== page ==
It’s no secret the Cavaliers need a shooting guard. And it’s no secret Florida’s Bradley Beal is considered the best player at that position in the 2012 NBA Draft.
Much less certain is whether Beal will be on the board when the Cavs make the fourth pick Thursday night, as there have been rumors he could go No. 2 to Charlotte or No. 3 to Washington.
But if the 6-foot-4¾, 202-pound Beal is available when the Cavs pick, there’s a solid chance the 19-year-old will be joining 2011 No. 1 overall pick Kyrie Irving in Cleveland’s starting backcourt.
Beal, who averaged 14.8 points, 6.7 rebounds, 2.2 assists and 1.4 steals as a freshman, is a great athlete who can score off the dribble, whether it’s by pulling up for a jumper or getting all the way to the rim.
The shooting guard came to Cleveland last weekend to work out with and against 6-8, 228-pound North Carolina small forward Harrison Barnes — and reportedly got the better of the proceedings in front of Cavs officials — but it now looks like there’s a decent chance he won’t be on the board at No. 4.
“We’ll call him a poor man’s Dwyane Wade,” NBA scouting director Ryan Blake said. “Wade wasn’t a sniper of an outside shooter when he came out (of Marquette), but he had no fear. That’s what Beal has really shown.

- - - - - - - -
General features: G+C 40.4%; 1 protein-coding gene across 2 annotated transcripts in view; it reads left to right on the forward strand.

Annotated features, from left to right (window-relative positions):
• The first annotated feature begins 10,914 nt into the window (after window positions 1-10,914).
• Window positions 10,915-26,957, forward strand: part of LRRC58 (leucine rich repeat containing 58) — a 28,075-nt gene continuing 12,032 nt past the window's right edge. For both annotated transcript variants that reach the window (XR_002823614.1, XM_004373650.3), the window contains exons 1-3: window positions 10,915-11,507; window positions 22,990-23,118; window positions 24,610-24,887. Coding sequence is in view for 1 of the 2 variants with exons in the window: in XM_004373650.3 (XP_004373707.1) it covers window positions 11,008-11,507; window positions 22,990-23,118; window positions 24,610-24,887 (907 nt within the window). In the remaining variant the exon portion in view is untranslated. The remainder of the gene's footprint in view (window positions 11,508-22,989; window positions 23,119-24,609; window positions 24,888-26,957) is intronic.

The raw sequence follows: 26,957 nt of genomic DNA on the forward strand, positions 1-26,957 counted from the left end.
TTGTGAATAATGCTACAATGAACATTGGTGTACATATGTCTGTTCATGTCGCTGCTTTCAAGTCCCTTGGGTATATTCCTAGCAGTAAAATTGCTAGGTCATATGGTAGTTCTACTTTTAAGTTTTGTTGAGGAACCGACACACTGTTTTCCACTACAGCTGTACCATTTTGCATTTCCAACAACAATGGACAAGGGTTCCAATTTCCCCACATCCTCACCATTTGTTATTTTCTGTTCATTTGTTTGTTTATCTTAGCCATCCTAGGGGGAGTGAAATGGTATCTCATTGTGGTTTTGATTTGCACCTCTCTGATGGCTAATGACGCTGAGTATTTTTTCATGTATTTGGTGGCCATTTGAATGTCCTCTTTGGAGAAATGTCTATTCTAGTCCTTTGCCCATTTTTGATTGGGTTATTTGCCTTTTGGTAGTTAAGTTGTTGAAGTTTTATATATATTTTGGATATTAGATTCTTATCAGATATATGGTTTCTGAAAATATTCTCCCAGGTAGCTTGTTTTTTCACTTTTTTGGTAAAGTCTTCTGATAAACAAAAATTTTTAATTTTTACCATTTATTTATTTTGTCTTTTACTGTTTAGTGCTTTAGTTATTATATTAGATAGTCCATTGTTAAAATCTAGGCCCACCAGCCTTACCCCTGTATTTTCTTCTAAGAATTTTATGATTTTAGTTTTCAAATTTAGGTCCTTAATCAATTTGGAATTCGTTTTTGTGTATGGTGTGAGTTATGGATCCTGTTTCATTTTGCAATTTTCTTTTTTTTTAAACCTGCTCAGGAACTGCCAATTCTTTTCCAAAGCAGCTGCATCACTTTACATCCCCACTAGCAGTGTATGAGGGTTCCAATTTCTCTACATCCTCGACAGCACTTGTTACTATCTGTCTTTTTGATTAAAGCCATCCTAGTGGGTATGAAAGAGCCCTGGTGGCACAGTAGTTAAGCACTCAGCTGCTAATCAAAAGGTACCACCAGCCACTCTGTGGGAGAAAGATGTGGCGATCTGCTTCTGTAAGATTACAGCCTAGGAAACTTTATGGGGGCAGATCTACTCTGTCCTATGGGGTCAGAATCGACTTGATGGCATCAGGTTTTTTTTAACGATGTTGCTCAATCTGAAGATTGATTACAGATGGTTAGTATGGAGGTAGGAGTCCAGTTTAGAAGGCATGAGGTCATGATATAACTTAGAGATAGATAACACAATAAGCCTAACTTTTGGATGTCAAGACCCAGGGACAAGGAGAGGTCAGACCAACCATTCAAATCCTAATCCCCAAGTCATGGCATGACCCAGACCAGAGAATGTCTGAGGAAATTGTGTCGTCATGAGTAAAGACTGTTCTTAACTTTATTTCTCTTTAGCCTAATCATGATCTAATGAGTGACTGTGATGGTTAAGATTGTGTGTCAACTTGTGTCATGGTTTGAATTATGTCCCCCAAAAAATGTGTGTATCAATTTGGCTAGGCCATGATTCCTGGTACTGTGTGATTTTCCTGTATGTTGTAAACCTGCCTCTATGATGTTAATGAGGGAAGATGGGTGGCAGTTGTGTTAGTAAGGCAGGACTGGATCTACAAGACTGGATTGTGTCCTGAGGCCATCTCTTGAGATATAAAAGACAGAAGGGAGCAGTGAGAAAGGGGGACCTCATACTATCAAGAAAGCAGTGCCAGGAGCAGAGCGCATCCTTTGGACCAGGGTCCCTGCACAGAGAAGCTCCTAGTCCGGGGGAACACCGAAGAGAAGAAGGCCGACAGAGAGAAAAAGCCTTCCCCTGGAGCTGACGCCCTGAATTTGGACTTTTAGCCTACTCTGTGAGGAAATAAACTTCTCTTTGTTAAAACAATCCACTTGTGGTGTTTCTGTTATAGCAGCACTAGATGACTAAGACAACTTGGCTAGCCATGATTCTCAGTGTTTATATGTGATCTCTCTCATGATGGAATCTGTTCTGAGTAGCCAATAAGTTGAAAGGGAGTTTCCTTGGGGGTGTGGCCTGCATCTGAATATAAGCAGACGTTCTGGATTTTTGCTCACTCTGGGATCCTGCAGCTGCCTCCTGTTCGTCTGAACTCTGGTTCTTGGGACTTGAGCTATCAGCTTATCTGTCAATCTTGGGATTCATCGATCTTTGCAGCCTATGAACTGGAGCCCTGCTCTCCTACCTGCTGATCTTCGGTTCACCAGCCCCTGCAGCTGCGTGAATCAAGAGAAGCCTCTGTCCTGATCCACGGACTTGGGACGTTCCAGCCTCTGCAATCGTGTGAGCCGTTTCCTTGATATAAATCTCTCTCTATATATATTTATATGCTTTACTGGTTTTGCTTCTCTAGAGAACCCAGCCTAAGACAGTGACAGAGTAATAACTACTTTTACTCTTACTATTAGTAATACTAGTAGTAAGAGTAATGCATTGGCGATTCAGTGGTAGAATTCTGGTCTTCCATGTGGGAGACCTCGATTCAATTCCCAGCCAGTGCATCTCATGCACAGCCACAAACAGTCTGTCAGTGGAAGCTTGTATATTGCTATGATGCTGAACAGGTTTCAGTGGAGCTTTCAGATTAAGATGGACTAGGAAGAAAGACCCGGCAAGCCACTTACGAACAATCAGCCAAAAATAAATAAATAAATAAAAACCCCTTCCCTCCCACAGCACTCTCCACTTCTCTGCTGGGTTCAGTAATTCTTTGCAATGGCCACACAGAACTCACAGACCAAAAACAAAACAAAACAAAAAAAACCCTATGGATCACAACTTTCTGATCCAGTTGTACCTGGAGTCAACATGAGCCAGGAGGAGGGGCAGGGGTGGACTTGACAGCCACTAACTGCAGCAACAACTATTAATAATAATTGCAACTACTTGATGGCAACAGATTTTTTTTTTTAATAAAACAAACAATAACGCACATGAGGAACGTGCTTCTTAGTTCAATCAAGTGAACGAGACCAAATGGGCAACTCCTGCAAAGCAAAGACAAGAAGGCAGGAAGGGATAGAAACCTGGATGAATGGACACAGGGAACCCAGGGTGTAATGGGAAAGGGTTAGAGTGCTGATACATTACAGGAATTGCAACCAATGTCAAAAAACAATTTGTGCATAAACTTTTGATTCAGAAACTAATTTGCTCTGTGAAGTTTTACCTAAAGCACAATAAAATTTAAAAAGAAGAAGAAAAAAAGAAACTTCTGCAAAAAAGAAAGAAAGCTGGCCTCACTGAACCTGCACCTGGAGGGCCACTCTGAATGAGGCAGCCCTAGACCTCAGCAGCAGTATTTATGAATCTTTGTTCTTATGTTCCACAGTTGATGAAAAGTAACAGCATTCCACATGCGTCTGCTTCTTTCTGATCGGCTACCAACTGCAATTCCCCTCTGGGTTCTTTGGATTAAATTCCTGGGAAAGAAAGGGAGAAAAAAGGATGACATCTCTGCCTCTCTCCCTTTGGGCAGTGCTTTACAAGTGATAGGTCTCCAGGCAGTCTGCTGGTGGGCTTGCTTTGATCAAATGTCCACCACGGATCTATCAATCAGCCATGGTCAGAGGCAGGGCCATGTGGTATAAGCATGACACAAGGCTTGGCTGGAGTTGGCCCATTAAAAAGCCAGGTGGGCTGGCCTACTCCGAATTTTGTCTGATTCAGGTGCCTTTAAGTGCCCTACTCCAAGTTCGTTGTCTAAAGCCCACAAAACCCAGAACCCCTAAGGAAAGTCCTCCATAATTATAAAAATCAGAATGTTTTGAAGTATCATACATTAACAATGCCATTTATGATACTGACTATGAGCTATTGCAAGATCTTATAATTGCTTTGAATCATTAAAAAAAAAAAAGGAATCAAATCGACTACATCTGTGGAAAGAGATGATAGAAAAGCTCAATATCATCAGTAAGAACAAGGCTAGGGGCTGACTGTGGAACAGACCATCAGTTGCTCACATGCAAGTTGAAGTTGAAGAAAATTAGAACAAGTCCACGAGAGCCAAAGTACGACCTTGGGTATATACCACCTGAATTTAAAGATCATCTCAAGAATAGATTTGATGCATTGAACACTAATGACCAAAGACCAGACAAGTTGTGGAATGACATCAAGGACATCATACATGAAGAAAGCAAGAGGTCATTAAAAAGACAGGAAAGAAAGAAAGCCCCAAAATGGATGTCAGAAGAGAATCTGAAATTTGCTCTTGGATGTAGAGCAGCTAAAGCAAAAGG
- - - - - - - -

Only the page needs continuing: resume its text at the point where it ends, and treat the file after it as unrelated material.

“He’s got a great body, he’s clutch and he lets the game come to him. He’s got range, but he’s a mid-range sharpshooter and he plays defense.”
Blake calls Beal “an IQ player,” meaning he understands situations and floor spacing and knows how to read the game.
The veteran scout also likes the fact Beal “has OK size, but plays bigger” and is versatile enough that he might eventually be able to play some point guard.
The owner of a 6-8 wingspan and 6 percent body fat, Beal shot .445 from the field, including .339 on 3-pointers, and .769 at the line as a freshman. Those numbers probably would have been higher had he not had to take a lot of hurried attempts in order to beat the shot clock.
“His ballhandling is good enough that he could play some point, if needed,” Pro Basketball Draft’s Joe Kotoch said. “With his length and frame and intensity — he’s a competitive player — he’s got the ability to be a very good defender.”
Kotoch compared Beal to a healthy Eric Gordon, the explosive former Los Angeles Clippers and current New Orleans guard who missed almost all of last season due to injury.
That’s noteworthy, because the offensive-minded Gordon, whose 6-3 frame led some to wonder if he was big enough to play shooting guard in the NBA, is a player the Cavs have loved for years.
Kotoch, however, goes one step further and indirectly lumps Beal with one of the greatest long-range shooters in NBA history.
“The Eric Gordon comparisons physically are very fair,” he said. “He’s a tremendous shooter who didn’t shoot it as well as he could have (as a freshman), but some people equate him to Ray Allen.
“I don’t think that’s fair, because Ray Allen might be the best shooter of his generation, but Bradley Beal is a great player who can create his own shot.”
Contact Rick Noland at (330) 721-4061 or firstname.lastname@example.org.